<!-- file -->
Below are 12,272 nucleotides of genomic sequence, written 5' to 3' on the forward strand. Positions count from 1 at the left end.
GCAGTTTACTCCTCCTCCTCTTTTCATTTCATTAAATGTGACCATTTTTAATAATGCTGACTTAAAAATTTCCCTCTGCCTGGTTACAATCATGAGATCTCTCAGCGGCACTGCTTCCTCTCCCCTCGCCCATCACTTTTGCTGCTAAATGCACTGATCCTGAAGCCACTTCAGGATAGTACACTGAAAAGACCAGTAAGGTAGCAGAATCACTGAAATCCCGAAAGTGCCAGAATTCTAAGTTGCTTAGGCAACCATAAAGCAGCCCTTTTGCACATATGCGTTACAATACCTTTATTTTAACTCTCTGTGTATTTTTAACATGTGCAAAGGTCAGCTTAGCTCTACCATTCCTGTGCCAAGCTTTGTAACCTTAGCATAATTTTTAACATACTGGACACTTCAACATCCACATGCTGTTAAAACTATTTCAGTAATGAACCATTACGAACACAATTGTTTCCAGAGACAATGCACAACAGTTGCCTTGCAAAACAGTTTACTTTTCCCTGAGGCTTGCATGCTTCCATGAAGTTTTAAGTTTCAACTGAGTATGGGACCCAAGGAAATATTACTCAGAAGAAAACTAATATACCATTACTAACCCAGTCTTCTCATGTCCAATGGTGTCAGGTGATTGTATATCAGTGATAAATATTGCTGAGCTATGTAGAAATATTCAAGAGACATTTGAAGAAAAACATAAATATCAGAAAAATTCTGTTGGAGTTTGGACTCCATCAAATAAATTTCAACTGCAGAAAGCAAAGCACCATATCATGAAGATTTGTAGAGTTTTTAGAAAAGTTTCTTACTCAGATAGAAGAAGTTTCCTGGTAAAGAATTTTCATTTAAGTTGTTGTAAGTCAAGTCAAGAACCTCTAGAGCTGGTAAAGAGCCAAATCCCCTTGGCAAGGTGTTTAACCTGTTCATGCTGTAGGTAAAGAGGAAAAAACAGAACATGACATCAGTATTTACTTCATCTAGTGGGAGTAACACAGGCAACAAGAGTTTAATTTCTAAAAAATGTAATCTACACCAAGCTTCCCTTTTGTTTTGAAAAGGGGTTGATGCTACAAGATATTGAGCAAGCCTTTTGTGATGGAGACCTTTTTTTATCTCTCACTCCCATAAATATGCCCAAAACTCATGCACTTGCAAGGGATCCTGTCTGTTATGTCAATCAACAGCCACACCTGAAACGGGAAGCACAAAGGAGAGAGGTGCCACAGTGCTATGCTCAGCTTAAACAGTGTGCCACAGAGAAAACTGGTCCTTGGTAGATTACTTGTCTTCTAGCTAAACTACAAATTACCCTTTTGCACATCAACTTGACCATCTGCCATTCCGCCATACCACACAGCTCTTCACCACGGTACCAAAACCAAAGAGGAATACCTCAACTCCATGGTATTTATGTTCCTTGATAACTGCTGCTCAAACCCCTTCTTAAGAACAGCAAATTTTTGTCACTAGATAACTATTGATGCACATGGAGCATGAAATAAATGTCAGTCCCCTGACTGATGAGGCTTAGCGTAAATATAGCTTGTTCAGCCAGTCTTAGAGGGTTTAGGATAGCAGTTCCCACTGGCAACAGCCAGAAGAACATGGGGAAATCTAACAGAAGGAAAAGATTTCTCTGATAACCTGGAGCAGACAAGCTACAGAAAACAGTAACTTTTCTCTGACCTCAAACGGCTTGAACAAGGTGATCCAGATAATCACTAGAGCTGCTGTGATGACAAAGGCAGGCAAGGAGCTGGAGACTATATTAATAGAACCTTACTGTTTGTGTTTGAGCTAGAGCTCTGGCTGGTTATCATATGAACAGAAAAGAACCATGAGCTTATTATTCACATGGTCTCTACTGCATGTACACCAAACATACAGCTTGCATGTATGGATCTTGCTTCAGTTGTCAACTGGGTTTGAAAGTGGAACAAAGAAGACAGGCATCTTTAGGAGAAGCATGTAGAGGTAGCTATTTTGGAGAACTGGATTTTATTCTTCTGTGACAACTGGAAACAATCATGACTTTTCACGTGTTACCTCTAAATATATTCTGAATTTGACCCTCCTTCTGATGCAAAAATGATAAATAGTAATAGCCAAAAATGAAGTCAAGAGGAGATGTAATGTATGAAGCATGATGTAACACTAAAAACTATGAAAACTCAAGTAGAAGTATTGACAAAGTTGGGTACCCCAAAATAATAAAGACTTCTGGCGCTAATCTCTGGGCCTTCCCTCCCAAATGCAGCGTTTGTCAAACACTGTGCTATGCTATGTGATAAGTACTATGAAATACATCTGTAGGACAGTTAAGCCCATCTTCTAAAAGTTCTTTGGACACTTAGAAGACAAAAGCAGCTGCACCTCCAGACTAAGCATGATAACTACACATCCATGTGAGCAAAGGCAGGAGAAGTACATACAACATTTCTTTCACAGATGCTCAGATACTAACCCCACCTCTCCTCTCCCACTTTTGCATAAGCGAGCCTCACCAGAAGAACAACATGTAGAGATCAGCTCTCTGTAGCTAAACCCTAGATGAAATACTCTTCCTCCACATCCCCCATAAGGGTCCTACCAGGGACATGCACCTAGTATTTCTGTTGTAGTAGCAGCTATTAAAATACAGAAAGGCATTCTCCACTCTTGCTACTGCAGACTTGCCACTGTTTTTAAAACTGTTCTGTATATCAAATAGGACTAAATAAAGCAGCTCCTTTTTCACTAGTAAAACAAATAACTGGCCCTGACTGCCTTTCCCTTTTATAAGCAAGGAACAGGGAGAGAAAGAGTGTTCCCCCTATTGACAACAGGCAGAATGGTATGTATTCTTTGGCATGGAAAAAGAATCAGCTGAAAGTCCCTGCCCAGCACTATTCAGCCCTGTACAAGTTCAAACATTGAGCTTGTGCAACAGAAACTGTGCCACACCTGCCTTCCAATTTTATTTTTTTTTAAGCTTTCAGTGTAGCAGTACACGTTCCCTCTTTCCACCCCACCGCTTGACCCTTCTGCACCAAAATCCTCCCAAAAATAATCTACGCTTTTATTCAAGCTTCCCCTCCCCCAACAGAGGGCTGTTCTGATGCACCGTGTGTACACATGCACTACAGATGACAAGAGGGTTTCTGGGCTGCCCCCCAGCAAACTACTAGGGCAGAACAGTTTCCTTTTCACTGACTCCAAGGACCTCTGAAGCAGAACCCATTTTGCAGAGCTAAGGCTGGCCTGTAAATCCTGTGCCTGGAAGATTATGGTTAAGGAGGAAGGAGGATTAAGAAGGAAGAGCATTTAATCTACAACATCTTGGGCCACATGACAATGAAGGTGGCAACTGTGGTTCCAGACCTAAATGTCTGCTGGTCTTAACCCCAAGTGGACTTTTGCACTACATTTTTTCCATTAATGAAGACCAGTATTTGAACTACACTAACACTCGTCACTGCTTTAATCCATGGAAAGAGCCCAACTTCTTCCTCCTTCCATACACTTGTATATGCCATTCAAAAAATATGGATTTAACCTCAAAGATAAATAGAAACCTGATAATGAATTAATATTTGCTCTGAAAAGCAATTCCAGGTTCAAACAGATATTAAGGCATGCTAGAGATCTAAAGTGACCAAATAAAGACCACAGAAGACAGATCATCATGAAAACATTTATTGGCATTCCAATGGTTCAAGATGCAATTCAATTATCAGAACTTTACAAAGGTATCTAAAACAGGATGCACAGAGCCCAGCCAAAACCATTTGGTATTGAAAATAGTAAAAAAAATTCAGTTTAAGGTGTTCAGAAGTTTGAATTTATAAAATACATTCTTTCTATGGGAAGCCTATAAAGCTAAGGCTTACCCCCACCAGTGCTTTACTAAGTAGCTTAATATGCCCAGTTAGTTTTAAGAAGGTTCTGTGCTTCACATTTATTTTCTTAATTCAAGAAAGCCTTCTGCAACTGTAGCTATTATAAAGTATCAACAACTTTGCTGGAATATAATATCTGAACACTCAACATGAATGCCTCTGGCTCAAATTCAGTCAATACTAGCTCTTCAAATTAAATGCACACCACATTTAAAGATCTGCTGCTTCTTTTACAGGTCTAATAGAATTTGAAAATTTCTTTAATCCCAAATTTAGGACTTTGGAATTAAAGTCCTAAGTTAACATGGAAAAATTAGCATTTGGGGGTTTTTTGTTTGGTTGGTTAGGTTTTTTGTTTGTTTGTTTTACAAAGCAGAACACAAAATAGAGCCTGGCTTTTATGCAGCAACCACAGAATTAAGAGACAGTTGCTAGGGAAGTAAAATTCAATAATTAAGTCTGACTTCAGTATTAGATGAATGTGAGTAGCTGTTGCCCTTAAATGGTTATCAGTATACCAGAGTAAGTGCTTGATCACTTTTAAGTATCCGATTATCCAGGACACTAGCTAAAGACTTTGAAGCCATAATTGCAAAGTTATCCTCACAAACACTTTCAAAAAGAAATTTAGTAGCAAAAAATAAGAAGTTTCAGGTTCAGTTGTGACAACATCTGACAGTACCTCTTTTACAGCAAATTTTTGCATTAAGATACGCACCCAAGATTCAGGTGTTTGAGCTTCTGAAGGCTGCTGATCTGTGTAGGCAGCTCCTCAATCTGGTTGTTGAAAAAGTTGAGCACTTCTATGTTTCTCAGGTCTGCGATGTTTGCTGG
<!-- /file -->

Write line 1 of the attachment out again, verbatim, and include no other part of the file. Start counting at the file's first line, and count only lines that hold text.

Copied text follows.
Below are 12,272 nucleotides of genomic sequence, written 5' to 3' on the forward strand. Positions count from 1 at the left end.